Nancy Austin was a pretty girl, shy and sweet. Her strawberry blonde hair was cropped at her chin, and her wide eyes and perfect skin made her look like a porcelain doll. She dressed in pastel colors, and had a beautiful smile. Still, she didn’t have many friends. There was always something distant about her, like she didn’t belong.
Nancy was fifteen in the fall of 1949, the start of her sophomore year of high school. She was starting new, this time at George Washington High in Boise. Her freshman year, she’d lived in Miami with her family. Before that, Duluth, Minnesota. Before that, Cleveland, Ohio. Houston, Texas. Phoenix, Arizona. And Denver, Colorado. Nancy had never known a time when they hadn’t moved. Six schools in six years. That was part of being an Army brat, and maybe, part of the reason she didn't want to make friends. Because eventually, she’d have to leave them all behind.So when she caught the handsome boy staring in history class, she didn’t pay it much mind. She wanted to do well in school, and while she was getting to the age where boys were starting to pay attention to her, if she couldn't risk having friends, then she definitely couldn’t risk boys.
The teacher was an old man who spoke slowly, and no matter how hard Nancy tried to listen to him talk about the murder of Archduke Franz Ferdinand and how it led to World War I, she kept nodding off.
The boy was still staring too, and there was something about him that made her want to stare back. The weather was still warm, and while most of the boys wore short sleeves, this one wore a long sleeve shirt, one that seemed to hang tightly at his wrists, almost as if it was too small for him. But it was more than that. She couldn’t put her finger on it, but Nancy felt drawn to him.
That was when she noticed a note on her desk. She opened it.
“With this, who needs The Ed Sullivan Show?”
She looked back at the boy, who gave her a smile. Nancy pursed her lips as she thought about what to write back. “I’ve never been more interested in the history of the first World War than I am now.”
She felt her hands shake as she slipped him the note.
“What class do you have next?” He wrote back.
“Mind if I walk you?”
“I’d like that.” It was as she was handing him back the note that she felt the teacher’s eyes on both of them.
“Jay Whitman,” he snapped.
The boy, Jay, sat straight up.
“Would you like to bring me that note?”
Jay knew he didn’t have a choice and obliged.
It was embarrassing, having their notes read aloud for the rest of the class to hear. Nancy buried her face in her arms the whole time. When it was done, the teacher threw it in the garbage and told the class if he caught anyone doing it again it would be automatic detention. He resumed the lecture.
After the bell rang, Nancy saw Jay lingering at her desk.
“Well, can I walk you to English, then?” He asked.
She saw the teacher looking at them. Almost as an act of defiance, she nodded yes.
In the hall, they properly introduced themselves to each other. Nancy mentioned that she was new to Boise, that her family moved around a lot. He said he lived with his mother and stepfather.
Nancy wondered what had happened to his father, but she didn’t want to ask now. She could have talked to Jay for hours, but the walk to English class was only a few minutes.
For a moment, they lingered at the door, moving out of the way of students streaming into class. She didn’t want him to leave, and it seemed like he didn’t want to either.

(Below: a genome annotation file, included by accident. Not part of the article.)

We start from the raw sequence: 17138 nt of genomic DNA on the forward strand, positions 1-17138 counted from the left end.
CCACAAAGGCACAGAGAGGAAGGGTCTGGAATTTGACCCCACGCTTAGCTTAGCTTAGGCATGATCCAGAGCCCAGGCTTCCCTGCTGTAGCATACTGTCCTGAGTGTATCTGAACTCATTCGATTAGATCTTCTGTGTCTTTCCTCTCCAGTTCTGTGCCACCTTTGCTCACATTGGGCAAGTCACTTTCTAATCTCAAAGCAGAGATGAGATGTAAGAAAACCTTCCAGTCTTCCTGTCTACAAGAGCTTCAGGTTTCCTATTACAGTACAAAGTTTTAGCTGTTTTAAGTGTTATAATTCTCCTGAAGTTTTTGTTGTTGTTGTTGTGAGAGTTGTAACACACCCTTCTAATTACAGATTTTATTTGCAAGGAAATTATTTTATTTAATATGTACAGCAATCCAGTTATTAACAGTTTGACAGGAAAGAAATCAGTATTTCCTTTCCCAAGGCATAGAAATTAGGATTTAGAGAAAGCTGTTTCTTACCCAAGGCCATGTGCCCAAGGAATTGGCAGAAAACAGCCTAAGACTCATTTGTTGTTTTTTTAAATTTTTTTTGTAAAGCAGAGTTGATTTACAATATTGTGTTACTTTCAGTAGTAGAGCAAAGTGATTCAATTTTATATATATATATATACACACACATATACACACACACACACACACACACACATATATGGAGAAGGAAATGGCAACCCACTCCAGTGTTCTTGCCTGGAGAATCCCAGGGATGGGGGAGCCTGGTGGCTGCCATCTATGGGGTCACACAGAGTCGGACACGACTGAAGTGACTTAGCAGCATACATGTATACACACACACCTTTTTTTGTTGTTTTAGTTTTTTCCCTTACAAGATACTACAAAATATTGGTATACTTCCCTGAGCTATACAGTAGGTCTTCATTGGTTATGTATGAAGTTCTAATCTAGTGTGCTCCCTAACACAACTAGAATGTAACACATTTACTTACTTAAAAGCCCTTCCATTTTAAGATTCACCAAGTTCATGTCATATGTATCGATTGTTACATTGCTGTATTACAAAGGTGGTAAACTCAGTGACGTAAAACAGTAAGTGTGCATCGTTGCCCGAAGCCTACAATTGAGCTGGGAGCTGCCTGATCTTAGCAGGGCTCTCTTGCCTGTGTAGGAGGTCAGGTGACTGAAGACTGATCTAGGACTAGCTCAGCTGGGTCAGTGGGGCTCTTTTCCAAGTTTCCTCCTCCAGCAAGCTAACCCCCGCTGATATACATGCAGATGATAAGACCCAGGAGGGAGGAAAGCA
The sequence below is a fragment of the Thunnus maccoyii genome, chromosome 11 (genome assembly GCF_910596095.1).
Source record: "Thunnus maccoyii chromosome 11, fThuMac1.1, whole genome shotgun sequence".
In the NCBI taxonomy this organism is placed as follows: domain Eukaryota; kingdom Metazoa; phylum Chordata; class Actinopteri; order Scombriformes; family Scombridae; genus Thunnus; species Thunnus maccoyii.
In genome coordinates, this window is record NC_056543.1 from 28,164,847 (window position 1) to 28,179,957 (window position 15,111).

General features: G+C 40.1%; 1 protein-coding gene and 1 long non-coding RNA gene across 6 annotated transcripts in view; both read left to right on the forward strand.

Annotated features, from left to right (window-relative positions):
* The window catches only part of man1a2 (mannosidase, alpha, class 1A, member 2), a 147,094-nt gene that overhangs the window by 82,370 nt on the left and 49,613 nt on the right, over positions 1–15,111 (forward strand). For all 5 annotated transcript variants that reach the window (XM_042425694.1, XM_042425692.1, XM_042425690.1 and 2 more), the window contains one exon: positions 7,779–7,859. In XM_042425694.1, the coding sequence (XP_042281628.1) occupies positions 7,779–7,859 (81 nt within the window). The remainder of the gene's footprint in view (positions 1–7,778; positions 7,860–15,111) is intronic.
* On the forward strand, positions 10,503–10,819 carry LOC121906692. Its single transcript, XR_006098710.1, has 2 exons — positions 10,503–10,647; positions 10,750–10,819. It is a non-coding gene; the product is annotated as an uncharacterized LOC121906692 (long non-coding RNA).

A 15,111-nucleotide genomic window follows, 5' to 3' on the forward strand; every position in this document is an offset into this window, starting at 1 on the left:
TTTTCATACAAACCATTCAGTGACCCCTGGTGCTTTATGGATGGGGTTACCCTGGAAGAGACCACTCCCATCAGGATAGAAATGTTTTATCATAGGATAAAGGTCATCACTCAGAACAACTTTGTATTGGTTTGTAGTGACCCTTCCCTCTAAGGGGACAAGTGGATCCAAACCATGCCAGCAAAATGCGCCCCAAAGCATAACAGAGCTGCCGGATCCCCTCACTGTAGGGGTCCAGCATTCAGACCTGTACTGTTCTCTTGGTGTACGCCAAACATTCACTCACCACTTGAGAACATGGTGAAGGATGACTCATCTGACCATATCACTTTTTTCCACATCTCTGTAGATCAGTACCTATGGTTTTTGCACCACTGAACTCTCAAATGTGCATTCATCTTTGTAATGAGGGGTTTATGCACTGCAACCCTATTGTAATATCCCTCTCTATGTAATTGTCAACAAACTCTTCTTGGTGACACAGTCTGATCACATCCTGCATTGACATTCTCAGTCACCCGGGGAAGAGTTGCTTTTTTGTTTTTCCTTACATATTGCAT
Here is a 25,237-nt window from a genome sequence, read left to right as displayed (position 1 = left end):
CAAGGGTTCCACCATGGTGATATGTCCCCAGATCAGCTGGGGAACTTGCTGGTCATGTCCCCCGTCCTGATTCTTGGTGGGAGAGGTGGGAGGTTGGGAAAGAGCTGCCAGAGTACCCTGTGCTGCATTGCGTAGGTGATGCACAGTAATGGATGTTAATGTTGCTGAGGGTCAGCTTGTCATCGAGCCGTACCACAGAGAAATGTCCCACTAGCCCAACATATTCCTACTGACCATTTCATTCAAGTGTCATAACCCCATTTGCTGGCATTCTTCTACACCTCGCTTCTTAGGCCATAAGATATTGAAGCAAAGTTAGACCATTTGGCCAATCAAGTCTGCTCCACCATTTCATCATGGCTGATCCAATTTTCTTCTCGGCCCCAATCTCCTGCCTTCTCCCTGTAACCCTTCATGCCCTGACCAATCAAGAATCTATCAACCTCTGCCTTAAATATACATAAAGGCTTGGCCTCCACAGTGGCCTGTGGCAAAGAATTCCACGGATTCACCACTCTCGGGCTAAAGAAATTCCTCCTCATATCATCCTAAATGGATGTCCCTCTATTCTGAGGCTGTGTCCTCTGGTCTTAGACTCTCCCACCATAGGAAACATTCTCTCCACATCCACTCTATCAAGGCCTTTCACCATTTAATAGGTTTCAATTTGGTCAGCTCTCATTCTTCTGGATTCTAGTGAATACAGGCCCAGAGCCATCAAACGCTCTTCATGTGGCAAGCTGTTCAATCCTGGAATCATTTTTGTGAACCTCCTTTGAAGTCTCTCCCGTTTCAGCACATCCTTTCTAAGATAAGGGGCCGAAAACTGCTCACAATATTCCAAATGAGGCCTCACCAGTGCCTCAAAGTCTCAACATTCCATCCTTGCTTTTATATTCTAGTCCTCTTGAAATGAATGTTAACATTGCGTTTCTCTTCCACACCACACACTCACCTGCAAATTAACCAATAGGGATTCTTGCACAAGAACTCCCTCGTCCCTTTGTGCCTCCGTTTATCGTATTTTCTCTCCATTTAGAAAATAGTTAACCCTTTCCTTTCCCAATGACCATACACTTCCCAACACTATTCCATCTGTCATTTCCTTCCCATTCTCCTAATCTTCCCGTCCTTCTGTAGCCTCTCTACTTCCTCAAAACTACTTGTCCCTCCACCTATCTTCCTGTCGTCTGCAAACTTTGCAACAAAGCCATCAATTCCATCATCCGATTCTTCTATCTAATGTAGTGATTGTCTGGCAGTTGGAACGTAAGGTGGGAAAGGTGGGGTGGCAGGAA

“See you tomorrow?” He said. She could have sworn that he was blushing.
It was after class on the second day that he asked her to the movies. They ended up meeting at the theater, since neither had their license yet, even though Jay was learning how to drive. Nancy arrived early, and waited for Jay beside the poster of The Red Shoes, the film they’d decided to see. She waited patiently, and just as she was starting to have doubts about whether he was going to show up at all, a car pulled up and he got out.
A few minutes before it was due to start, a car pulled up and he got out. A blonde woman in the driver’s seat gave Jay a loving look and waved towards Nancy before Jay got out of the car. Nancy assumed it was his mother, but she seemed young.
“Hello,” Nancy said.
“Hi,” Jay replied.
“Was that your mom?”Jay nodded.
“She seems nice,” Nancy remarked.
“Mhmm,” said Jay, but it didn’t go much further than that. They stood in line to buy their tickets, and they went inside.
The movie was in color, about a young dancer who becomes obsessed with her craft. It was romantic, unsettling and sad all at the same time. Jay held her hand all throughout.
It was autumn, and still a warm night. For a moment, they stood under the marquee. “I actually…” Nancy started.
“What?” Jay responded with a smile.
“I’ve actually thought about trying out for the talent show,” Nancy said. “But I’m nervous.” She confessed that she was a singer, and Jay said he wanted to hear her sometime.
“You should try,” he said. “What do you have to lose?”
That was when Jay noticed his mother was already there.
She was young, but very beautiful. She turned to Nancy first, and extended her hand.
“Hello,” she said. “I’m Jay’s mother. Mrs. Flynn.”
“Nancy Austin,” Nancy replied, accepting the handshake.
Nancy knew Jay’s last name was Whitman, but she also remembered he had something about a stepfather. Maybe, if Jay trusted her enough, he would tell her what exactly was going on with his family. Maybe his father had died, and she didn’t want to be insensitive.
That was when she noticed her own father. They said goodbye with the understanding that they would see each other again.